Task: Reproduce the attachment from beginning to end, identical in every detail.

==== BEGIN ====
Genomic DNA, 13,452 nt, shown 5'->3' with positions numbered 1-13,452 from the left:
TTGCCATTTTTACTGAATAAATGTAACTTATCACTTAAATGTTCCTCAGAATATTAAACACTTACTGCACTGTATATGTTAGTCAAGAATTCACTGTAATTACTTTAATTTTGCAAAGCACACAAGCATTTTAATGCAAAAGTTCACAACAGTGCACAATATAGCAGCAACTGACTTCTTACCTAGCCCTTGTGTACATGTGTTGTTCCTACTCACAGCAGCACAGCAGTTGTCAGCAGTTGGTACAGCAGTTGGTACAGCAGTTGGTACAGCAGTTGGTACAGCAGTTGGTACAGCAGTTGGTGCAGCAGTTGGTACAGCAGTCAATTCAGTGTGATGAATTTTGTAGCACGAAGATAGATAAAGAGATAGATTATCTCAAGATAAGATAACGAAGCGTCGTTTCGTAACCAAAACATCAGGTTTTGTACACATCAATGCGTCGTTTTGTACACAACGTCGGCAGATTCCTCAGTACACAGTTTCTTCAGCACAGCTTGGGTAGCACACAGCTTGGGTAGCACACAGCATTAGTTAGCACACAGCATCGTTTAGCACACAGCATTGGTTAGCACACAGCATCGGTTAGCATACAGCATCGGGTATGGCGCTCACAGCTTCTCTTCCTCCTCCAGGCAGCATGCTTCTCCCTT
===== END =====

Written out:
Genomic DNA, 13,452 nt, shown 5'->3' with positions numbered 1-13,452 from the left:
TTGCCATTTTTACTGAATAAATGTAACTTATCACTTAAATGTTCCTCAGAATATTAAACACTTACTGCACTGTATATGTTAGTCAAGAATTCACTGTAATTACTTTAATTTTGCAAAGCACACAAGCATTTTAATGCAAAAGTTCACAACAGTGCACAATATAGCAGCAACTGACTTCTTACCTAGCCCTTGTGTACATGTGTTGTTCCTACTCACAGCAGCACAGCAGTTGTCAGCAGTTGGTACAGCAGTTGGTACAGCAGTTGGTACAGCAGTTGGTACAGCAGTTGGTACAGCAGTTGGTGCAGCAGTTGGTACAGCAGTCAATTCAGTGTGATGAATTTTGTAGCACGAAGATAGATAAAGAGATAGATTATCTCAAGATAAGATAACGAAGCGTCGTTTCGTAACCAAAACATCAGGTTTTGTACACATCAATGCGTCGTTTTGTACACAACGTCGGCAGATTCCTCAGTACACAGTTTCTTCAGCACAGCTTGGGTAGCACACAGCTTGGGTAGCACACAGCATTAGTTAGCACACAGCATCGTTTAGCACACAGCATTGGTTAGCACACAGCATCGGTTAGCATACAGCATCGGGTATGGCGCTCACAGCTTCTCTTCCTCCTCCAGGCAGCATGCTTCTCCCTT